Northern Ireland

Window cleaner 'repeatedly stamped' on victim's head

Richard Dalzell
Image caption Richard Dalzell is accused of murdering 54-year-old Mark Lamont (archive image)

A County Down window cleaner who has admitted murdering a man, "repeatedly stamped'' on his victim's head while he lay on the ground, a court has heard.

Mark Anthony Lamont, 54, died after an attack in Coleraine, County Londonderry, in 2016.

Richard Hugh Jack Dalzell, 37, of Whinpark in Newtownards, pleaded guilty last month to his murder.

Dalzell is currently serving a mandatory life sentence.

At Belfast Crown Court on Friday, a tariff hearing was held to determine how long he would spend in prison before he would be eligible to apply for parole.

Prosecution counsel Ciaran Murphy QC told the court that at 01:00 on 26 September, 2016, police were called by the ambulance service to attend the scene at Ballycastle Road, Coleraine, after Mr Lamont was found "lying in blood'' on the ground.

The victim was first taken to the nearby Causeway Hospital in a critical condition, before being transferred to the Royal Victoria Hospital in Belfast.

He never regained consciousness and died on 11 October, 2016.

Detectives launched a murder investigation and during the course of their inquiries discovered that Dalzell and his partner Deborah Ramsey had been in The Forge Bar in Coleraine from 23:30 on 25 September, 2016, and had been "drinking since midday''.

Witnesses told police of a "bad atmosphere in the Forge Bar'' that night. A number of arguments had taken place between Dalzell and Ms Ramsey and Mark Lamont and two of his friends, one of which had been in a previous relationship with Ms Ramsey.

Mr Murphy said the couple left the bar and went to her house on the Ballycastle Road.

CCTV footage showed them arguing and Dalzell was seen to "kick a shop shutter''.

The court heard the couple were in her home when three men walked in through an unlocked front door with "hoods up over their heads and their faces obscured''.

However, Ms Ramsey recognised two of them, including one who was her former boyfriend.

The court heard that following an altercation and a stand off in the property, the three men left. Mr Lamont returned a short time later and a "serious assault took place'' outside in the street.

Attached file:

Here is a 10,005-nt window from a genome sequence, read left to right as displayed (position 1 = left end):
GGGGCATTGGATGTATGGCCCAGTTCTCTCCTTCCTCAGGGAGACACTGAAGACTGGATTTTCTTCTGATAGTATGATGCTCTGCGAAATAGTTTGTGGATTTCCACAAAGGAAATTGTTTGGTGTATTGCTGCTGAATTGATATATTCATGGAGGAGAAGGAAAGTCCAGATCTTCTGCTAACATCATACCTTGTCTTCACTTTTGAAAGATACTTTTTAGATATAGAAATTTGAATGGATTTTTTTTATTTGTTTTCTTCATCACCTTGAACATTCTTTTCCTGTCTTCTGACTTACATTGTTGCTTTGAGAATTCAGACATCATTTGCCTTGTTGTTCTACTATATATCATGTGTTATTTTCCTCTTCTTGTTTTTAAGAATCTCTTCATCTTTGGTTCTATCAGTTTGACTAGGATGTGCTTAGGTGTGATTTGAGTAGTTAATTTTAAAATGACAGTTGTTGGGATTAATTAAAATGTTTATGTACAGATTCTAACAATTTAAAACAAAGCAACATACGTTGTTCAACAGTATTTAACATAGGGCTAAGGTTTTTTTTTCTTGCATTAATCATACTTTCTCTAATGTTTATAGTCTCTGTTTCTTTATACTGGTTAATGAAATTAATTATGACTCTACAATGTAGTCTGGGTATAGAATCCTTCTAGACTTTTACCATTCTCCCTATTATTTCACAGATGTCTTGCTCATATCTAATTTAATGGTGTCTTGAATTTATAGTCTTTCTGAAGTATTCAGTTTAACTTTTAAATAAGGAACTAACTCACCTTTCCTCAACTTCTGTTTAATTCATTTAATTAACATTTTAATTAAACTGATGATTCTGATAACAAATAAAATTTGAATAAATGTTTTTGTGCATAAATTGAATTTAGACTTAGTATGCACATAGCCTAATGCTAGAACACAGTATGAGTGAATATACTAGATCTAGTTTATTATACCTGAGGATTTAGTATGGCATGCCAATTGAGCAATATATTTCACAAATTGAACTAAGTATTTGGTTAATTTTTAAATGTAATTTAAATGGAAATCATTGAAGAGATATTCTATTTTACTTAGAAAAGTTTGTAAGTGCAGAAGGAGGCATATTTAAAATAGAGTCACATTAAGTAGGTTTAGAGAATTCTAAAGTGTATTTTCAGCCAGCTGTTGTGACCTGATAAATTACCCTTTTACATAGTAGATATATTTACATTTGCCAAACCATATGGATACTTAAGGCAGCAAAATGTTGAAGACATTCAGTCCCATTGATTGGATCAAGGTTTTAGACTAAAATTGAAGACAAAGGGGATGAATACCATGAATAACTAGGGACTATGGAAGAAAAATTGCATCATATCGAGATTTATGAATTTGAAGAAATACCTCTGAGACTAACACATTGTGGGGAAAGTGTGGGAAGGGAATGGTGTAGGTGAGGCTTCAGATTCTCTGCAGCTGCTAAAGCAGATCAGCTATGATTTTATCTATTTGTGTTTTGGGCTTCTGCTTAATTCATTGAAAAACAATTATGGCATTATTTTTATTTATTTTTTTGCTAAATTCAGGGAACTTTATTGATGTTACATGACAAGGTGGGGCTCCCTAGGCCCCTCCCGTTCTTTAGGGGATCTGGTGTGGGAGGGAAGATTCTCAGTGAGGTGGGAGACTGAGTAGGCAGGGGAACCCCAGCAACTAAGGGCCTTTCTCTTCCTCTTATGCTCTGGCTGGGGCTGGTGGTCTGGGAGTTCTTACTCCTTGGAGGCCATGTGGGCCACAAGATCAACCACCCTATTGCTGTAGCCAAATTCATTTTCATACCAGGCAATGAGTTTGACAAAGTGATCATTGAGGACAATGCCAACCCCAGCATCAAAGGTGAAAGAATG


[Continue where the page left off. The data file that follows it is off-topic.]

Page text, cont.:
Image caption The case was heard at Belfast Crown Court on Friday

Ms Ramsey told police that she tried to intervene and "got between'' Dalzell and Mr Lamont and shouted at the defendant to "stop''.

After kicking Mr Lamont with his right foot, Dalzell turned to Ms Ramsey and said: "This is your fault''.

A neighbour told police how he saw a "tall, well built male...repeatedly stamping on a male lying on the ground''.

A second neighbour told detectives he saw the defendant "jumping up and down'' on Mr Lamont's head.

She added: "He was putting a lot of effort into what he was doing."

When Dalzell saw her on her phone to police, the court heard he shouted at her: "I'm in the UDA. You saw nothing.''

The judge, Mr Justice Colton, heard that Dalzell got into his Audi A4 convertible and "fled the scene''.

He was later detected speeding along the Upper Newtownards Road in the early hours of 26 September, 2016.

Police initially gave chase, Mr Murphy said, but "because of the high speed, the pursuit was stopped due to public safety''.

Later that day, Dalzell attended Coleraine police station where he was formally arrested.

At a police interview he told detectives that he was acting in self defence, telling officers: "This was a fight that I was challenged to and I won. I was not going to let myself get hit.

"I got the better of him and he lost.''

Asked if he had kicked Mr Lamont to the head, Dalzell replied: "I can't remember if that happened or not."

'Trauma injury'

Mr Murphy said Dalzell's actions went well beyond what constituted self defence.

"There can be absolutely no doubt that the stamping of Mr Lamont to the head while lying on the ground had been to cause injury if not an intent to kill and there is a serious culpability for that action," he added.

A post mortem examination carried out by Professor Jack Crane said that Mr Lamont died as a result of a "trauma injury to the brain with a depressed fracture of the skull''.

He had also sustained a bleed to the brain, bruising under the scalp and fractures to facial bones.

Professor Crane said the injuries were consistent with being caused by "stamping or kicking to the head while he was lying on the ground''.

The court was told that a probation report found Dalzell "posed a significant risk of serious harm to the public in the future''.

The senior prosecutor said that victim impact reports from the deceased's two sons, one aged 35 years and the other 17, along with Mr Lamont's partner who he had a child to, showed the "serious impact'' the death had on them "now and forever''.

Defence counsel Martin O'Rourke said Dalzell had "expressed his remorse and guilt'' in both a medical report and a pre-sentence report.

He told Mr Justice Colton that the attack "was not pre-planned or premeditated....there was no intention to kill,'' adding that as result of the attack Dalzell had been "diagnosed as suffering from post-traumatic stress disorder'' (PTSD).

Mr Justice Colton said he wanted to consider "a lot of material put before him'' and would give his tariff ruling next Wednesday, 18 April.

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